Thanks to the smart reporting of JD Lasica, you may know that the RIAA is asking the FCC to lock down digital radio with content protection (echoes of the "broadcast flag" for digital television). EFF, joined by the Brennan Center, filed its comments today explaining why this is a bad, bad idea.
Digital radio is just emerging in most U.S. markets (this is the AM/FM sideband variety, not Sirius or XM satellite radio). Based on its earlier letters to the FCC and CEA, it appears that the RIAA is worried about the development of TiVo for digital radio -- the ability to listen to your radio, your way, on your terms. How about a "wishlist" that records only your favorite artists (assuming they get airplay on commercial radio these days)? Cool idea, right? Not according to the RIAA, which has been waging a war on home taping for decades.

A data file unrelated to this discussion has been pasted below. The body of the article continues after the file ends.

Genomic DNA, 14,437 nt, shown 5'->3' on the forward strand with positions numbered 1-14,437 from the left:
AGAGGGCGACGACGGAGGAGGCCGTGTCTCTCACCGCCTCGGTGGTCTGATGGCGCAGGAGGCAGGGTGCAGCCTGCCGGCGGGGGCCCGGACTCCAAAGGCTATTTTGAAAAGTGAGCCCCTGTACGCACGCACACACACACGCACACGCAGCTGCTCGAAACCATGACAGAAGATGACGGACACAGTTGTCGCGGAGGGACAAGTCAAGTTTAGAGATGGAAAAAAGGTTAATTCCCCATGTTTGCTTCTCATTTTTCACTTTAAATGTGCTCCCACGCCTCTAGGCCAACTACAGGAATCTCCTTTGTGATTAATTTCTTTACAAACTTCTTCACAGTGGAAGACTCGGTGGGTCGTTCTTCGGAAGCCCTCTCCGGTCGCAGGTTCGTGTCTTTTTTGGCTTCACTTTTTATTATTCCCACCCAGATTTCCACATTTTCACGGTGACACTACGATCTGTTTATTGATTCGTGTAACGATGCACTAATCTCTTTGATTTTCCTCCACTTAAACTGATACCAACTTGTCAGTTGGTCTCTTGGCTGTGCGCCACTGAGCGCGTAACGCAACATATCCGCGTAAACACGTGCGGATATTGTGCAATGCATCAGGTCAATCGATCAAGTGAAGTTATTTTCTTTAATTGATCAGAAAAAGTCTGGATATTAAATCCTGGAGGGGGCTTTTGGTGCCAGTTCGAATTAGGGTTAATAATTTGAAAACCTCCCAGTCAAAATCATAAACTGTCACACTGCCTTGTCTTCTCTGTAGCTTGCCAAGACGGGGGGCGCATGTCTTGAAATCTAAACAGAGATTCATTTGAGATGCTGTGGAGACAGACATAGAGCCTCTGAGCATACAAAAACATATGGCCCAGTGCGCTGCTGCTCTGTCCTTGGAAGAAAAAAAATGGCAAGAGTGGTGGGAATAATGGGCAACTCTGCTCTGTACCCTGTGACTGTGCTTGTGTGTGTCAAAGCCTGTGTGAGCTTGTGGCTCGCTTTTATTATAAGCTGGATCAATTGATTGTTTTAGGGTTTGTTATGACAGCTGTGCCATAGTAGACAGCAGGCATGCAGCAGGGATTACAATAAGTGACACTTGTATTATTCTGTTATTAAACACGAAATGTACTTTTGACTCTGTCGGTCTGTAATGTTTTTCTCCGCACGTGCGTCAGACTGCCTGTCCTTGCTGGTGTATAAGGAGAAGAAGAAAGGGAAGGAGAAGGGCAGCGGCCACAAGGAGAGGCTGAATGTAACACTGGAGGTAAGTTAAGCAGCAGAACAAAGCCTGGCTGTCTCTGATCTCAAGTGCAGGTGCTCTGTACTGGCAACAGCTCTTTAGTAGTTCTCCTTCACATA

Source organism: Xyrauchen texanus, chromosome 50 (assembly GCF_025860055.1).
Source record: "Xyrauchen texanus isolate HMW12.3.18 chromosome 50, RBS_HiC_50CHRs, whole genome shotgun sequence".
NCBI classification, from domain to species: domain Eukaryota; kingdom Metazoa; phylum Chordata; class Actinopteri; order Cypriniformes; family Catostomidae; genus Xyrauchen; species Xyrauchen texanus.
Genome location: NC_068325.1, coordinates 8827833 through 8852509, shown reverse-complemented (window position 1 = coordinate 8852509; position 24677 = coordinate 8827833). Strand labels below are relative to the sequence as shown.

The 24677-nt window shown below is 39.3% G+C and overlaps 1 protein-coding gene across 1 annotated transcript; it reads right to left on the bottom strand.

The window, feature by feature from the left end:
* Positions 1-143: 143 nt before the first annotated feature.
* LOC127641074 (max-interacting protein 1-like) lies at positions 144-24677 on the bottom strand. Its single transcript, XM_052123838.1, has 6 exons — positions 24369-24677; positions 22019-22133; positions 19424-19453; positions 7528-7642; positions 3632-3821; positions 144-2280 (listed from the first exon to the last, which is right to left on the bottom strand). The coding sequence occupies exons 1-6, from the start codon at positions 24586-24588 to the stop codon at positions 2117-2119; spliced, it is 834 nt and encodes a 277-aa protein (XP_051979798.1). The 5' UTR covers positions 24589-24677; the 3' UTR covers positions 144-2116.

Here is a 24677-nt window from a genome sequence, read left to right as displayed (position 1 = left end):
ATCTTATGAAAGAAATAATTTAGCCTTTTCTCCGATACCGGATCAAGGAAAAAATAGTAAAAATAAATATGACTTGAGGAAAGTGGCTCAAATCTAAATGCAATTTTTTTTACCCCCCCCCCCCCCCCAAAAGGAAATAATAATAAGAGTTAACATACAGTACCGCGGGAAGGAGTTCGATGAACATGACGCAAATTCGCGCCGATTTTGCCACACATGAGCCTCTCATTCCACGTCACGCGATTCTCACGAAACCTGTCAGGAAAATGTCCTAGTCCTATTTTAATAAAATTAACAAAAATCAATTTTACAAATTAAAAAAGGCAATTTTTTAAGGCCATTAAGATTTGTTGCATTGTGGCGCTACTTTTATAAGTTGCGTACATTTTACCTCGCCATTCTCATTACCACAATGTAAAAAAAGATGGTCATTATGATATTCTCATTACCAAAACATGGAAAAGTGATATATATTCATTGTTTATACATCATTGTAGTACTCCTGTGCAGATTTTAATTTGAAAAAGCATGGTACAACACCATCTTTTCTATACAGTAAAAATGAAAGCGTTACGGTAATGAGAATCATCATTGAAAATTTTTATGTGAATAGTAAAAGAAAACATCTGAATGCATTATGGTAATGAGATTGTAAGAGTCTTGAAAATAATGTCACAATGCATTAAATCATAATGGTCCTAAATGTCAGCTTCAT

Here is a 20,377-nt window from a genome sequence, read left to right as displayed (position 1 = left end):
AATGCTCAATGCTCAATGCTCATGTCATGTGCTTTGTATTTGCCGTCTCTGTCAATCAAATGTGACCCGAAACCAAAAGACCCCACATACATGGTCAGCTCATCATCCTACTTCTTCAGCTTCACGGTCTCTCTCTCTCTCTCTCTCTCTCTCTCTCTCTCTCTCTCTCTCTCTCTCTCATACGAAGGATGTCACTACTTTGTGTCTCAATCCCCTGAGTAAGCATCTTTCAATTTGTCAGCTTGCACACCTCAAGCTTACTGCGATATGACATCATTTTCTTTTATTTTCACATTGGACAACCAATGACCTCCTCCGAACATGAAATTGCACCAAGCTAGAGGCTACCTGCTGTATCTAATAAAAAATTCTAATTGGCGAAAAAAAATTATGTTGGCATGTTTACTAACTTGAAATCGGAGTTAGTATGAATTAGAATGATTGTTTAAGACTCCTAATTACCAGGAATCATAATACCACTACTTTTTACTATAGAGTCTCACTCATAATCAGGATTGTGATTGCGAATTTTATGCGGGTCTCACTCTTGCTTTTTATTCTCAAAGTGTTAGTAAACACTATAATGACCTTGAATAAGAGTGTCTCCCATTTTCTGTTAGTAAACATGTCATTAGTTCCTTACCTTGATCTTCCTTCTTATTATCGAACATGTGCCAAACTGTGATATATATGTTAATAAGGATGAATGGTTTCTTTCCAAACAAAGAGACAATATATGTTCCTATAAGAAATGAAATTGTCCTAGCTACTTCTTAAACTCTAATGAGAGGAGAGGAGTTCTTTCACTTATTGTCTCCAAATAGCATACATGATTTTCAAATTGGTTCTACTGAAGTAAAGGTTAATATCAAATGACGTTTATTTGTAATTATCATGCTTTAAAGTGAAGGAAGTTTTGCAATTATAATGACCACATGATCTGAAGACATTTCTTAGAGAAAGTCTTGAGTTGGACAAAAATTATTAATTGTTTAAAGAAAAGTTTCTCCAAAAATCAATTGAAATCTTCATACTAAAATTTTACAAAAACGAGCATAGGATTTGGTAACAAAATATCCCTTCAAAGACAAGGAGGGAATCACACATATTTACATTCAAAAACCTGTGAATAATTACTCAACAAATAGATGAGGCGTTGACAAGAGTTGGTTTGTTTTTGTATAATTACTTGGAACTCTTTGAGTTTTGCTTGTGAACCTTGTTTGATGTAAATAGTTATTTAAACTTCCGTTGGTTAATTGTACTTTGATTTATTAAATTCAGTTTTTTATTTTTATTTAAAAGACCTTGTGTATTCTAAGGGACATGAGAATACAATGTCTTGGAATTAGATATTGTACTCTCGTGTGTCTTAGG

The RIAA seems to have missed the fact that recording from the radio is perfectly and clearly legal.
Europeans already have car stereos that can time-shift digital radio. We can already record streaming webcasts and analog FM broadcasts. So why is it, exactly, that we should somehow end up with less capable devices for digital radio?